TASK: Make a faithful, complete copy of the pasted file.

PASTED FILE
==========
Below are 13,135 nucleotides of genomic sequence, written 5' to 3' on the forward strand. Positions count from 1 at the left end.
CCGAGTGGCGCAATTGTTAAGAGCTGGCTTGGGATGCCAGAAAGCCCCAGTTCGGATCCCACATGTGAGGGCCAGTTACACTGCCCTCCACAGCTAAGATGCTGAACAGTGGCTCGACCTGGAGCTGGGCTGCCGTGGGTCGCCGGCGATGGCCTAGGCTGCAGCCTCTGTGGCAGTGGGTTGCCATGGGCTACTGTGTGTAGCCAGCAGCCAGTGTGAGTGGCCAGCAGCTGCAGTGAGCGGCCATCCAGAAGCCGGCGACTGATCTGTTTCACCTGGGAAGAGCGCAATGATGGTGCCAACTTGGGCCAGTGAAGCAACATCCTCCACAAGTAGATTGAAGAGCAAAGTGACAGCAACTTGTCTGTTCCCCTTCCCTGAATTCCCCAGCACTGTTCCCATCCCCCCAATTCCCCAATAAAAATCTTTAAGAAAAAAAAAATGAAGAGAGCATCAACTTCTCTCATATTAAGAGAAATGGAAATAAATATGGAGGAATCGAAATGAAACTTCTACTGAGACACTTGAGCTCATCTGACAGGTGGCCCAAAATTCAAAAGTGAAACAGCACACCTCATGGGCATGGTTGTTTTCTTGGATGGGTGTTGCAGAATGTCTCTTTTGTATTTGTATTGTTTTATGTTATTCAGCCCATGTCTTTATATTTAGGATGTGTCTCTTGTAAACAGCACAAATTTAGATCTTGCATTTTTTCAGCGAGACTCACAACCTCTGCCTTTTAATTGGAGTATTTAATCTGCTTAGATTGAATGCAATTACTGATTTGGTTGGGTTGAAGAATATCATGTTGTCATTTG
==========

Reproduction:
Below are 13,135 nucleotides of genomic sequence, written 5' to 3' on the forward strand. Positions count from 1 at the left end.
CCGAGTGGCGCAATTGTTAAGAGCTGGCTTGGGATGCCAGAAAGCCCCAGTTCGGATCCCACATGTGAGGGCCAGTTACACTGCCCTCCACAGCTAAGATGCTGAACAGTGGCTCGACCTGGAGCTGGGCTGCCGTGGGTCGCCGGCGATGGCCTAGGCTGCAGCCTCTGTGGCAGTGGGTTGCCATGGGCTACTGTGTGTAGCCAGCAGCCAGTGTGAGTGGCCAGCAGCTGCAGTGAGCGGCCATCCAGAAGCCGGCGACTGATCTGTTTCACCTGGGAAGAGCGCAATGATGGTGCCAACTTGGGCCAGTGAAGCAACATCCTCCACAAGTAGATTGAAGAGCAAAGTGACAGCAACTTGTCTGTTCCCCTTCCCTGAATTCCCCAGCACTGTTCCCATCCCCCCAATTCCCCAATAAAAATCTTTAAGAAAAAAAAAATGAAGAGAGCATCAACTTCTCTCATATTAAGAGAAATGGAAATAAATATGGAGGAATCGAAATGAAACTTCTACTGAGACACTTGAGCTCATCTGACAGGTGGCCCAAAATTCAAAAGTGAAACAGCACACCTCATGGGCATGGTTGTTTTCTTGGATGGGTGTTGCAGAATGTCTCTTTTGTATTTGTATTGTTTTATGTTATTCAGCCCATGTCTTTATATTTAGGATGTGTCTCTTGTAAACAGCACAAATTTAGATCTTGCATTTTTTCAGCGAGACTCACAACCTCTGCCTTTTAATTGGAGTATTTAATCTGCTTAGATTGAATGCAATTACTGATTTGGTTGGGTTGAAGAATATCATGTTGTCATTTG